Navigate Inflation & Protect Your Practice
Inflation is literally the inflation of the money supply > reduction in purchasing power of currency, therefore higher prices.
When there is an excessive increase in the money supply, such as through the printing of money, it leads to inflationary pressures.
The current inflationary pressures are characterised by a significant contribution from supply-side factors. For example, rising energy prices, increased food prices, and higher costs of building materials are driven by the actions of certain market participants. These factors can result in higher prices for consumers.
The concern arises when central banks respond to inflation further by raising interest rates, as this can increase strain individuals and businesses who are already facing the burden of rising prices.
In terms of the value of currencies like the pound or the dollar, they are no longer backed by a physical asset like gold. Instead, their value is based on the trust and confidence people have in the economy and the government that issues the currency. This is often referred to as fiat currency.
The value of a currency can fluctuate based on various factors, including economic conditions, interest rates, and perceptions of stability.
While barter systems can be used for direct exchanges of goods and services, they can be challenging to scale and can lack the convenience of using a standardised currency.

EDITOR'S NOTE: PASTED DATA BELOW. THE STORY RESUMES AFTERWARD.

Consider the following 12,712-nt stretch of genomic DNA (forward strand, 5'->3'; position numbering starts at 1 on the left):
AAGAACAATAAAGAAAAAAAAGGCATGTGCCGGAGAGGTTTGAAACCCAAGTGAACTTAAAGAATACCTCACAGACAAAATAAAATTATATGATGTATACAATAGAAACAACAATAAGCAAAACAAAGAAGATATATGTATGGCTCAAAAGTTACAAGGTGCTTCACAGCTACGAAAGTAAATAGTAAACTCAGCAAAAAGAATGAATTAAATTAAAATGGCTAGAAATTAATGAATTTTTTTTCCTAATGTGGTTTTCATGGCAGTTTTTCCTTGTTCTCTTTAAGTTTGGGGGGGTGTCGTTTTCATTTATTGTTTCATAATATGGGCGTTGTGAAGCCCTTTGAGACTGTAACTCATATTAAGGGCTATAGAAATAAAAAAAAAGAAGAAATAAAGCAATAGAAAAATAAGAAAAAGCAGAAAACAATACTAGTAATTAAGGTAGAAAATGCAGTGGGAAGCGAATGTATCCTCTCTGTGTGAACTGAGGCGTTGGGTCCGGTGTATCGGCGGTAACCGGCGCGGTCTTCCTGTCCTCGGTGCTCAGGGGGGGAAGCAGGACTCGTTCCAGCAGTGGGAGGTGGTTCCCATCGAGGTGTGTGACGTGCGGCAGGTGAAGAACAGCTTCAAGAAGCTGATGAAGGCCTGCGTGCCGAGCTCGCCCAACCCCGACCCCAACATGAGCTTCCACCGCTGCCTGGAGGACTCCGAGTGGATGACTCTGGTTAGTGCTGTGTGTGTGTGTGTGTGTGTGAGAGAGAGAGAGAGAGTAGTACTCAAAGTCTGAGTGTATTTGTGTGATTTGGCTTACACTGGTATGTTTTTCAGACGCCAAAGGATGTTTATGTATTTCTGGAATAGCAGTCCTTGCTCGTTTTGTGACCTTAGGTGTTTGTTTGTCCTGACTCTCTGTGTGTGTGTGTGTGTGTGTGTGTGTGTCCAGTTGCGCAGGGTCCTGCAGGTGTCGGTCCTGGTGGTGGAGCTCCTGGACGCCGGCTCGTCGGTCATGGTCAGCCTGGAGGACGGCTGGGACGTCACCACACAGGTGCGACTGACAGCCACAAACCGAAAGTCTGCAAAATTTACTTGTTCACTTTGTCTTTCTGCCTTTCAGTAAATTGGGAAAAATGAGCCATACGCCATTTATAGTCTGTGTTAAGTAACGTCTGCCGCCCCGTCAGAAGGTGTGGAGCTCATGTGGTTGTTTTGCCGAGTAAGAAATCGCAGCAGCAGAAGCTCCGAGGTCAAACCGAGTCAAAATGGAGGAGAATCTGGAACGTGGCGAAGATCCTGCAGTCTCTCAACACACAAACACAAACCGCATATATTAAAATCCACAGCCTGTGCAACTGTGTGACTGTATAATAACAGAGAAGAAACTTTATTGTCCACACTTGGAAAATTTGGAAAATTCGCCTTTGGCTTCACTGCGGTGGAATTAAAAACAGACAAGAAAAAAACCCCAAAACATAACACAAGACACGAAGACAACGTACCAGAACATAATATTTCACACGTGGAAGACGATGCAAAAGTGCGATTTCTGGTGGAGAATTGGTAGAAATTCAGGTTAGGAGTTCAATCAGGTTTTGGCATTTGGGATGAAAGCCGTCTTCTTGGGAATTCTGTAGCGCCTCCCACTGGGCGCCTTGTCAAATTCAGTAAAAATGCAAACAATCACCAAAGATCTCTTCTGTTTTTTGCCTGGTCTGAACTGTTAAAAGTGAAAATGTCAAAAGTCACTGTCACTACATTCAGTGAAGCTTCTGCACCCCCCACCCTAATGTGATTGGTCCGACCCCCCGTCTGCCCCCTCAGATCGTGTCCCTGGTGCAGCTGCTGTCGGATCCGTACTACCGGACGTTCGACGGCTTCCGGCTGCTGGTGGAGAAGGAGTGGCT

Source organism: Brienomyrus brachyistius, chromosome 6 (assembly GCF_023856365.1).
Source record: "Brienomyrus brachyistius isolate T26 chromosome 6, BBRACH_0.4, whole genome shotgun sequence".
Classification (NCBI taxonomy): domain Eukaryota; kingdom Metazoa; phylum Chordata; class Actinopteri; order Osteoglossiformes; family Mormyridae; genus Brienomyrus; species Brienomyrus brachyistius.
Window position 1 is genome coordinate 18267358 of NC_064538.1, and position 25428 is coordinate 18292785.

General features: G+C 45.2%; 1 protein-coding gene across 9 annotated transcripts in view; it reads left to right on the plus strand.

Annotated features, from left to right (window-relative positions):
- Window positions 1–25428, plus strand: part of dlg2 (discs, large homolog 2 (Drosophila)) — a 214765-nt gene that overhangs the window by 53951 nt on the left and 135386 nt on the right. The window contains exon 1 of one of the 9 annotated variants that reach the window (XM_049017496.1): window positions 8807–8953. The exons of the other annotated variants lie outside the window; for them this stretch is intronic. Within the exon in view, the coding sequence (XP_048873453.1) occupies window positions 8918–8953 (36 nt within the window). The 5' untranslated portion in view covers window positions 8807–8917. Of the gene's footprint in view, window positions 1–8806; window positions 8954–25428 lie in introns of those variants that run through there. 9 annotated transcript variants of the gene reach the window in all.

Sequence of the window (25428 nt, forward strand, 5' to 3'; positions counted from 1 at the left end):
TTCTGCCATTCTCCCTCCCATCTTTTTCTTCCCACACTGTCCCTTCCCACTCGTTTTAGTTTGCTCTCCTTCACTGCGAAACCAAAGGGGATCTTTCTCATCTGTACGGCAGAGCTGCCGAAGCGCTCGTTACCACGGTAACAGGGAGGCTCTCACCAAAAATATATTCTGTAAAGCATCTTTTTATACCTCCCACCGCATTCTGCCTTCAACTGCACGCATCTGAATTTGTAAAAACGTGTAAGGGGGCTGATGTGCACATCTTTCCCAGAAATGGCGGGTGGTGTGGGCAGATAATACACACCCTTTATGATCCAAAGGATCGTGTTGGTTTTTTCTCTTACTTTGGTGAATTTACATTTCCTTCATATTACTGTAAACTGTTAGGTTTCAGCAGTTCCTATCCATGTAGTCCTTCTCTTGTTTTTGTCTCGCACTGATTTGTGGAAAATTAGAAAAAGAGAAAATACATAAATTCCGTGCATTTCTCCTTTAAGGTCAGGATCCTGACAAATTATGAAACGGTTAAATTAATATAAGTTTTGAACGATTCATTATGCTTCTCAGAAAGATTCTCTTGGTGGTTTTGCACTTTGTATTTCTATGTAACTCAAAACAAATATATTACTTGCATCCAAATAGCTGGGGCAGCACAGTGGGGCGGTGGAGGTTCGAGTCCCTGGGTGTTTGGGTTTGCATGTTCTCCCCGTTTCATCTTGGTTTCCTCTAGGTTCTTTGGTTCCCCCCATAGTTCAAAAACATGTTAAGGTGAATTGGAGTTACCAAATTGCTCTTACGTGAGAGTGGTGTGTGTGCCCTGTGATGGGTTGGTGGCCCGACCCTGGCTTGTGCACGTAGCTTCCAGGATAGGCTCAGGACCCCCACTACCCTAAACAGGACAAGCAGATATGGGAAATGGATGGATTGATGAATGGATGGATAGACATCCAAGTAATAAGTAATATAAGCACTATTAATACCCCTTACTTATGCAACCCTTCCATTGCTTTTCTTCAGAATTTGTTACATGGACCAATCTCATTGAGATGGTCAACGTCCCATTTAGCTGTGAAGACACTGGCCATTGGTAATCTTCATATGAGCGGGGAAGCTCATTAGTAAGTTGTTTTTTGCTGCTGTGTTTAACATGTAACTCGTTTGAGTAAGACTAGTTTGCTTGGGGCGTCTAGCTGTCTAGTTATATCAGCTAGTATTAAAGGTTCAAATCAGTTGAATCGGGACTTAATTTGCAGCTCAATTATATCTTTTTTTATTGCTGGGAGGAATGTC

There is a psychological aspect to inflation. The perception and expectation of inflation can influence people's behaviour. If individuals anticipate rising prices, they may seek pay raises or increase their own prices to protect their interests. This collective mindset can contribute to a self-fulfilling prophecy, further fuelling inflationary pressures.
It is worth noting that inflation can have both positive and negative effects depending on the context. For instance, in the realm of property, inflation can benefit those who have purchased assets with debt, as the increased value of the assets can help inflate away the debt over time.
Protect Your Practice
Regarding inflation, Richard discusses various strategies practice owners can employ to mitigate its impact. The most vital is making sure you initially know your numbers and where you are profitable. Decisions can then be made rationally based on fact rather than fear and emotion.